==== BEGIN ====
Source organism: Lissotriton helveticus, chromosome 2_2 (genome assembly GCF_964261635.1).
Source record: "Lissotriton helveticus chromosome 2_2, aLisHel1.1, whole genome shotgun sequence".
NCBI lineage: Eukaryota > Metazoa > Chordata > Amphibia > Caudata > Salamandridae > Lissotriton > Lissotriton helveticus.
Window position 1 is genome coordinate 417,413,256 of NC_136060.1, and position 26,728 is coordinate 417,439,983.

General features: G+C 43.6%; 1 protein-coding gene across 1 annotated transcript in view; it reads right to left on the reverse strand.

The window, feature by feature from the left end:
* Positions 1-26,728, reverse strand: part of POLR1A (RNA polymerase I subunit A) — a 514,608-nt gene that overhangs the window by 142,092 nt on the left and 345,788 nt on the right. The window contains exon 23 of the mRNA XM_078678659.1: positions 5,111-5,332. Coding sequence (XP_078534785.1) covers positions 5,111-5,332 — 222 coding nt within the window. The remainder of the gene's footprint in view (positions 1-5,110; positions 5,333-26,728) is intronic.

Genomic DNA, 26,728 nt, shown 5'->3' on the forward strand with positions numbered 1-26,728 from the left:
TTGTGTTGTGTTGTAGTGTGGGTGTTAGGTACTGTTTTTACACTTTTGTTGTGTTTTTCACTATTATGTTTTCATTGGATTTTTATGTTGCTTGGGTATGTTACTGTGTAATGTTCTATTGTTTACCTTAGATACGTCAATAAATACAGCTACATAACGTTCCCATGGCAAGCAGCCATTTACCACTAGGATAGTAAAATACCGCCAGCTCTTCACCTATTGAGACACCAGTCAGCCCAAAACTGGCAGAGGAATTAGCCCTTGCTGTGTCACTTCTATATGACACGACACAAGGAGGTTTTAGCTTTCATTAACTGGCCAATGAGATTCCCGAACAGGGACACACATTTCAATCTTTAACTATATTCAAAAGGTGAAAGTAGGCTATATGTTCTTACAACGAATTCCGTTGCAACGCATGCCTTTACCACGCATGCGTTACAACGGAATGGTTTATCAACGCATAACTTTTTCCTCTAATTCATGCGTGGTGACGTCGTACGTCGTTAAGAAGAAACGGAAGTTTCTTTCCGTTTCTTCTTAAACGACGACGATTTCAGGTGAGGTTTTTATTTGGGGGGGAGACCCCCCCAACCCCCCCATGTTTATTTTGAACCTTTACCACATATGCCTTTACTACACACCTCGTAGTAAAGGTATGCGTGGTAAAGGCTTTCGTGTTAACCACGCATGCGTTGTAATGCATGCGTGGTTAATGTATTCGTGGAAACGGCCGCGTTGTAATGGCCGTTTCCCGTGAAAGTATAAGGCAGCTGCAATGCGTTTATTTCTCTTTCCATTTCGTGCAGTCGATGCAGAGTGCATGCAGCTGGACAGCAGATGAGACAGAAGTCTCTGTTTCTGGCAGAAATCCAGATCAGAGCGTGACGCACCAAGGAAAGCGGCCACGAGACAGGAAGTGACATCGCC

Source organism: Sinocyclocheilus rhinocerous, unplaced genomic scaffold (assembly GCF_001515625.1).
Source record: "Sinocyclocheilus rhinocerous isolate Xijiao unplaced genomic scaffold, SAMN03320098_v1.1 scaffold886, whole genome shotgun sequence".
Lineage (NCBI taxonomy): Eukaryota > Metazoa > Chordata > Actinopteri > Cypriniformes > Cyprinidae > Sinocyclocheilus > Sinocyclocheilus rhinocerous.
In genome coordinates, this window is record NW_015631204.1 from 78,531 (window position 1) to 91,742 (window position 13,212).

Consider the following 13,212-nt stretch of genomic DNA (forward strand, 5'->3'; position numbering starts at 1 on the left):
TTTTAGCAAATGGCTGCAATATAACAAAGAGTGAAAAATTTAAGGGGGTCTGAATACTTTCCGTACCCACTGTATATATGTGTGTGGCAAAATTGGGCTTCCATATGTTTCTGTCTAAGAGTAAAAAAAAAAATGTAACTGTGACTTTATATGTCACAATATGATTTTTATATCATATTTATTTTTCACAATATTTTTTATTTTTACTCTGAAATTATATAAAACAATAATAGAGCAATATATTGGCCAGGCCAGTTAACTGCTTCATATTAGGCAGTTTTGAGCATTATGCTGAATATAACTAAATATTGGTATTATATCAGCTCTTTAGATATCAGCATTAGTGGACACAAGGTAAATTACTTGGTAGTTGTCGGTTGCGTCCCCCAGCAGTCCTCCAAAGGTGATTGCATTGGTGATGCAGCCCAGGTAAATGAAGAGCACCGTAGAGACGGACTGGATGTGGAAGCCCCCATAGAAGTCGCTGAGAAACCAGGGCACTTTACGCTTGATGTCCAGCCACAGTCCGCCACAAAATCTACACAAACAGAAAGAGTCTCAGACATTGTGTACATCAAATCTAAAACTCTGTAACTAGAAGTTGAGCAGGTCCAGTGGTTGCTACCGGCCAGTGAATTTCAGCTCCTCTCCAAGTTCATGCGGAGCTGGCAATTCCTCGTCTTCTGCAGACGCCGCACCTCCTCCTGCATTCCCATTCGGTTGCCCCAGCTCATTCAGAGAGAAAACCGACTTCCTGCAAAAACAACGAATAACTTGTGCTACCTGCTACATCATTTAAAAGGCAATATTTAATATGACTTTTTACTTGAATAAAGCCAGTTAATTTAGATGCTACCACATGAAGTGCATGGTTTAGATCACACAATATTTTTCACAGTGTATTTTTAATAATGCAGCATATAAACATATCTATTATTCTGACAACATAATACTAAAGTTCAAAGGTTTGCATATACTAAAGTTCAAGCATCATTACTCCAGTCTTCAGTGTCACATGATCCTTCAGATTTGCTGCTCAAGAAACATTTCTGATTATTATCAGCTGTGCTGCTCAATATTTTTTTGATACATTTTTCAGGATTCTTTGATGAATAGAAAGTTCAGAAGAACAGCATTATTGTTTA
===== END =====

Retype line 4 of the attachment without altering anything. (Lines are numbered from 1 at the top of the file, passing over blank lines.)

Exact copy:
Window position 1 is genome coordinate 417,413,256 of NC_136060.1, and position 26,728 is coordinate 417,439,983.